The rules of trick-or-treating
Dear Annie: It’s that time of year again when the tacky cobweb decorations are up and overpriced bags of “fun-size” candy flood every grocery aisle’s end cap. As I prepare for this Halloween, I’m wondering what your opinion is on something that’s been bugging me for years now.
My neighborhood civic league has rules regarding trick-or-treating. It’s to occur between the hours of 5 and 8 p.m., and only children 13 or younger may participate.
Of course, every year, there are a handful of teenagers, probably 15 or 16 years old, who show up on our doorstep expecting candy. I tell them sorry; they’re too old to be trick-or-treating. I didn’t make up the rules — but I do agree that trick-or-treating should be left to the little ones.
Also every year, there are the stragglers who come ringing the doorbell at 8:15, after I’ve shut off the lights and put away the candy, and I refuse to answer.
Dear Halloweary: As for the 8 o’clock cutoff time, you’re entitled to shut things down promptly. It’s better to encourage an early curfew on Halloween night anyway, because it can be dangerous to have kids in the middle of the street after dark.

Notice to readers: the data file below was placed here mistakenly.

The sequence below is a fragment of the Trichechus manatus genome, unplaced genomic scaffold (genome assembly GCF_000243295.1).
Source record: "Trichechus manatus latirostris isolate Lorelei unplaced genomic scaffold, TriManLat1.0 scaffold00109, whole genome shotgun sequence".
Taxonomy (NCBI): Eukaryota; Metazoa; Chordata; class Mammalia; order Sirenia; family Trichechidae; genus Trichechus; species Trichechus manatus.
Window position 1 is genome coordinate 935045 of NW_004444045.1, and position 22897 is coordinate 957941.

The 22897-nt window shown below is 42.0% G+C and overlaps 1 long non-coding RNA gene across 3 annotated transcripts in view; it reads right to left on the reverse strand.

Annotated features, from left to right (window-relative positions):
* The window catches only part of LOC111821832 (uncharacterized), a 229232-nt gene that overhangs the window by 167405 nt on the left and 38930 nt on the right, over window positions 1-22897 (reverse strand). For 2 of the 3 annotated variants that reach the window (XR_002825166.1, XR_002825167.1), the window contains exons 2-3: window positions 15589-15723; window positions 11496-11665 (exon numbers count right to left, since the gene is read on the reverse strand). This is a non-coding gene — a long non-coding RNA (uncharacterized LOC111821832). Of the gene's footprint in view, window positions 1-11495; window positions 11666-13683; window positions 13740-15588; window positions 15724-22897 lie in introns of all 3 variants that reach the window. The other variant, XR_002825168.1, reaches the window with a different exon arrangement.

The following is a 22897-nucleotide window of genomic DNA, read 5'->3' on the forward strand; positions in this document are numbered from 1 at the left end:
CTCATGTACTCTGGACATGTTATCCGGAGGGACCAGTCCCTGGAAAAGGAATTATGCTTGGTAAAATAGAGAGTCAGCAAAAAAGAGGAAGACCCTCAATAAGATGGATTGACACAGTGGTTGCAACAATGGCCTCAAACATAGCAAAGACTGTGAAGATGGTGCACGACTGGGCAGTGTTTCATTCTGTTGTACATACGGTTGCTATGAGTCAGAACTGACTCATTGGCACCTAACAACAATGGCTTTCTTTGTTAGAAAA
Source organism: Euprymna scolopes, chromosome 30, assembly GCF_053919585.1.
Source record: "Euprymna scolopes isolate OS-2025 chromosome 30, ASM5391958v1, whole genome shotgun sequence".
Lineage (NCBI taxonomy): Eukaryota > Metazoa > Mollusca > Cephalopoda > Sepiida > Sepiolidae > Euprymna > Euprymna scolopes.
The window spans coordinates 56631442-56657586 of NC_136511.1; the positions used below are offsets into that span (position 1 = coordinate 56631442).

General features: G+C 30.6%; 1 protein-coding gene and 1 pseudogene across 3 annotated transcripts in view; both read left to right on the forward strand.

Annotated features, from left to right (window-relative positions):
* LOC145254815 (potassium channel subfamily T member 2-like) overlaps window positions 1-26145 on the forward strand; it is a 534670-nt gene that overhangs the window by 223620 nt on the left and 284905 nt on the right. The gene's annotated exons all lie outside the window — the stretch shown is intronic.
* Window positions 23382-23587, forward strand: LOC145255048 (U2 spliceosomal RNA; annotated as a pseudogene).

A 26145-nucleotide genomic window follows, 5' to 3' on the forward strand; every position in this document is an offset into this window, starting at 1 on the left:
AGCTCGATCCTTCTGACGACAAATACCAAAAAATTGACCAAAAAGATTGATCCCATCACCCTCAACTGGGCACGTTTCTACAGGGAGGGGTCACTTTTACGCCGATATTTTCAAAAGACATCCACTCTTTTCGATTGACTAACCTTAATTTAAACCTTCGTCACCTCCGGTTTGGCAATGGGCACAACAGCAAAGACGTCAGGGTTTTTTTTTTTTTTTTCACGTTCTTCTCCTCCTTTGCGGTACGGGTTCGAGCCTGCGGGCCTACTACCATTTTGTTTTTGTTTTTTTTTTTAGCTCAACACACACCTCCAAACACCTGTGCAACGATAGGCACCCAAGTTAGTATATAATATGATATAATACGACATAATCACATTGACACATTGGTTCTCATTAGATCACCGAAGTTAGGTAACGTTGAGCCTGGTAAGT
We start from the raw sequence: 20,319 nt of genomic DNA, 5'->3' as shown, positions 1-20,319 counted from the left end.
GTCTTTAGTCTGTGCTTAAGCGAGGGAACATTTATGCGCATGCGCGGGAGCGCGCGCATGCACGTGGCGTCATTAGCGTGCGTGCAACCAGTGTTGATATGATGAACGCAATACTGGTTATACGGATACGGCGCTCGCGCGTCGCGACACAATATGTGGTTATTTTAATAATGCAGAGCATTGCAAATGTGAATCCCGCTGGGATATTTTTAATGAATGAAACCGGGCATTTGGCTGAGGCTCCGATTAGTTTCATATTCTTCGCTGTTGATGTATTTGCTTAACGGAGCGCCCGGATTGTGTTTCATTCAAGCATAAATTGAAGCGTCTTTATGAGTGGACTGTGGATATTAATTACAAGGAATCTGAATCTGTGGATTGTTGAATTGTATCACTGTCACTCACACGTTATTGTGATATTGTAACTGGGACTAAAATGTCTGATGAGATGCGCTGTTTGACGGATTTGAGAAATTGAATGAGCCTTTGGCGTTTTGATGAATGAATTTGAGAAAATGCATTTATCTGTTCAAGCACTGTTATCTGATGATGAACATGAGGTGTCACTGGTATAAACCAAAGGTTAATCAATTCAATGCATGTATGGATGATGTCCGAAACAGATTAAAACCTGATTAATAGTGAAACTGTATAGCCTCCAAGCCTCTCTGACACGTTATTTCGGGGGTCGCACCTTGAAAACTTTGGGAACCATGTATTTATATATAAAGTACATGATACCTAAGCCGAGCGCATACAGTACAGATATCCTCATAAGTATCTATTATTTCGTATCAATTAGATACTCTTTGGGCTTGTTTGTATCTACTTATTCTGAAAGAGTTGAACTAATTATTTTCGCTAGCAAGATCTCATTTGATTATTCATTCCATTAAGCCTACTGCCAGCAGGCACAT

If they aren’t even dressed in costumes and simply show up on your doorstep looking for a handout, set them straight. But if these kids are trick-or-treating in earnest — wearing costumes they put real effort into — then loosen up and give them some candy.
Dear Annie: “Playing games” isn’t my thing. Women need to be more straightforward. Recently, I went out with a woman, “Stephanie,” who works at a restaurant that’s in the same shopping center as the retail place where I work.
We got happy-hour drinks at a bar across the street recently, and she seemed into me. We got on really well, and I was cracking her up. We ended the night with a hug. The next night, I texted her, asking whether she wanted to go out to dinner sometime. She texted back and said she would love to get dinner sometime but specified that she only wanted to be friends. Ugh. I told her thanks but that I didn’t need her pity friendship.
My question to you is: Why did she go out for drinks in the first place? Why didn’t she just turn me down from the get-go?
— Too Nice
Dear Nice: This woman is not in your debt. She simply wasn’t interested, and she did you the courtesy of letting you know that quickly, which is pretty rare these days. And you returned her kindness by spurning her friendship? Yeah, real nice.